• The specialized agencies are linked to the United Nations through special agreements and report to the Economic and Social Council and/or the General Assembly.
  • The related organizations including IAEA and the World Trade Organization address specialized areas and have their own legislative bodies and budgets.
  • The headquarters of the UN is in New York City (USA).
  • US President Franklin D. Roosevelt devised the name United Nations.
  • UN flag consists of the global map projected from the North pole and embraced in twin olive branches (symbol of peace). The flag was adopted on October 20, 1947, by the General Assembly.
  • New members can be admitted to the General Assembly on the recommendation of the Security Council and members can be suspended also.
  • The United Nations Commission on Human Rights was set up in 1945.
  • The Universal Declaration of Human Rights was adopted by the General Assembly of the UN on December 10, 1948. It is observed as Human rights day every year.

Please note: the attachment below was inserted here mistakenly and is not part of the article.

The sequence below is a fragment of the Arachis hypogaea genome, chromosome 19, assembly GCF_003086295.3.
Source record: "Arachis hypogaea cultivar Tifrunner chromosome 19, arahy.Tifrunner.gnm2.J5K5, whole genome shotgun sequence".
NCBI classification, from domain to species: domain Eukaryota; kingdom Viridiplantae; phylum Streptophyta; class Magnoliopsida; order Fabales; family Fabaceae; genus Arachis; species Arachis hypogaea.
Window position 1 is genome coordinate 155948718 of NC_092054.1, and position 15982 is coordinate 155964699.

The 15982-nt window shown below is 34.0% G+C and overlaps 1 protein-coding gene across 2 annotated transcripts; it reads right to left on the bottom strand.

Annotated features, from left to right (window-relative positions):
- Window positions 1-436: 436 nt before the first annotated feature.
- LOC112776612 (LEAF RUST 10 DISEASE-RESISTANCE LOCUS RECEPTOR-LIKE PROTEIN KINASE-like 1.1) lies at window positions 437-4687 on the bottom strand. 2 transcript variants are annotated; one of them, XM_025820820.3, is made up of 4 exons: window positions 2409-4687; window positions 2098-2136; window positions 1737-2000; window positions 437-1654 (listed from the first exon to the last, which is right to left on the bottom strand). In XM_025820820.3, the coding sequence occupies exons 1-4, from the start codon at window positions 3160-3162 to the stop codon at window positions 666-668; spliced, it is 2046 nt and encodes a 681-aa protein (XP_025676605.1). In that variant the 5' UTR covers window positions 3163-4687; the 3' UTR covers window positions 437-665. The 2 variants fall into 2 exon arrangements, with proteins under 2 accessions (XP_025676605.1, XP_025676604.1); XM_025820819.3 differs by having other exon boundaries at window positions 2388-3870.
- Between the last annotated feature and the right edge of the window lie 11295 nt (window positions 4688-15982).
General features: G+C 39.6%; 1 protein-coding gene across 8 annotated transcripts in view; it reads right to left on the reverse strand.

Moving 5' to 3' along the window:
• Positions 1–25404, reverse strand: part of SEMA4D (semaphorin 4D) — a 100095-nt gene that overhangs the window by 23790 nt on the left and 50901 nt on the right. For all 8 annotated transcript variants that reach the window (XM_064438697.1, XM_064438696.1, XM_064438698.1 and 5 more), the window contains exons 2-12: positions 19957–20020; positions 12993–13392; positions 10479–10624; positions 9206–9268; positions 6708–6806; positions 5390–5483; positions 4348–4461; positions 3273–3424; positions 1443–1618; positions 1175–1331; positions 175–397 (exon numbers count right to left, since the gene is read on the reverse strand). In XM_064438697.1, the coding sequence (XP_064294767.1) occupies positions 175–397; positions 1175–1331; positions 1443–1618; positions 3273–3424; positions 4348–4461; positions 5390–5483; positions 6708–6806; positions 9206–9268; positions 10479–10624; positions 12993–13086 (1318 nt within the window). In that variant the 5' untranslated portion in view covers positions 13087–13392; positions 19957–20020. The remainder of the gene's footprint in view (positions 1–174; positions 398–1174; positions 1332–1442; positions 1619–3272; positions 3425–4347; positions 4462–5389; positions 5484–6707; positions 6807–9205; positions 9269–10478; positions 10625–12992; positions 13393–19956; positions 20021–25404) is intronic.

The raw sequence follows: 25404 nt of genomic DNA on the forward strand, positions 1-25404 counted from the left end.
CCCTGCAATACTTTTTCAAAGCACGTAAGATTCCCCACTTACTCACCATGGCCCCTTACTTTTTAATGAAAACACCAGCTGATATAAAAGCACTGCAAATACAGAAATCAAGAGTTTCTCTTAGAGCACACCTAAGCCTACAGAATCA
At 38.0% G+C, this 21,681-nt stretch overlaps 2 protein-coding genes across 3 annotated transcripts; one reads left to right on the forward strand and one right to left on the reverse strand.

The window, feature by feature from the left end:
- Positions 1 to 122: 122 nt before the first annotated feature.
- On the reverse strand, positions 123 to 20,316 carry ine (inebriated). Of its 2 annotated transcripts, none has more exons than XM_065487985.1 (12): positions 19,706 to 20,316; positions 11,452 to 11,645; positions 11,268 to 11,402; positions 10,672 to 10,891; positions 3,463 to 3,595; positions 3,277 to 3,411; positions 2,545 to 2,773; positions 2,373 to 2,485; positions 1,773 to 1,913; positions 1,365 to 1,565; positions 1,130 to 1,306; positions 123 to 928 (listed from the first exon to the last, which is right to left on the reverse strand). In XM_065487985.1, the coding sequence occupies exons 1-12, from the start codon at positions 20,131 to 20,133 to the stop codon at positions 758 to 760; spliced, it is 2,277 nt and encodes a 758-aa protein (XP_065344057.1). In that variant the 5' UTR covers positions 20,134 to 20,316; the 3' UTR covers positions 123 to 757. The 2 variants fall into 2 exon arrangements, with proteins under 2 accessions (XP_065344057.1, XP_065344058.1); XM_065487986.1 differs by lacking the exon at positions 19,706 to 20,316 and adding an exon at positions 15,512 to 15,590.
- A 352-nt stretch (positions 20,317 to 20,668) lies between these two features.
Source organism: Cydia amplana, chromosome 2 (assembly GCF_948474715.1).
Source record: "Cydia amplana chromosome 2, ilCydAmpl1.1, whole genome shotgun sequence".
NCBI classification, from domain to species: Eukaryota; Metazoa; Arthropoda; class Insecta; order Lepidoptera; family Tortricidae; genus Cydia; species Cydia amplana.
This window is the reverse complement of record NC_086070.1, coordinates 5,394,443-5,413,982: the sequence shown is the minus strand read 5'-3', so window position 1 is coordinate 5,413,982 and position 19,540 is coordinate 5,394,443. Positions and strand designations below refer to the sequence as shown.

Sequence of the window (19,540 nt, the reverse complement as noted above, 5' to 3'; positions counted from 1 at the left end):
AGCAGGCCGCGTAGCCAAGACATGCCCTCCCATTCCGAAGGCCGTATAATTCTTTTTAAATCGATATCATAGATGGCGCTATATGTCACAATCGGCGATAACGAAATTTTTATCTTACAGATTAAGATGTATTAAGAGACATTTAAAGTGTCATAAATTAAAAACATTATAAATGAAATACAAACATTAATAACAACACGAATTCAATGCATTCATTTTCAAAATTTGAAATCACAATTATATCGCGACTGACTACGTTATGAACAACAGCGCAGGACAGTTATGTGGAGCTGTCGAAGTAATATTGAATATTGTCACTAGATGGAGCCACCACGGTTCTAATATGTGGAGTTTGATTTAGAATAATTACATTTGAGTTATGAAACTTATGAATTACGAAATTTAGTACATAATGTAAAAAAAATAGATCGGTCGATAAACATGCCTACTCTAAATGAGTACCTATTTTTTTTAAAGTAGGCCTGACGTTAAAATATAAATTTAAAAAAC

• There are six official languages of the UN, namely Chinese, English, French, Russian, Spanish and Arabic. Arabic was added by the General Assembly in 1973 and by the Security Council in 1982. Although, Arabic is not used as its working language.
The Charter established six principal organs of the United Nations. They are
  1. The General Assembly
  2. The Security Council
  3. The Economic and Social Council
  4. The Trusteeship Council
  5. The International Court of Justice
  6. The Secretariat.
Each of these is described below in brief.

1. General Assembly:

  • It is called the 'Town meeting of the world' or 'Parliament of the World'.
  • The General Assembly meets at least once a year and the session commences on the third Tuesday of September.
  • The Assembly can also meet for special; emergency sessions.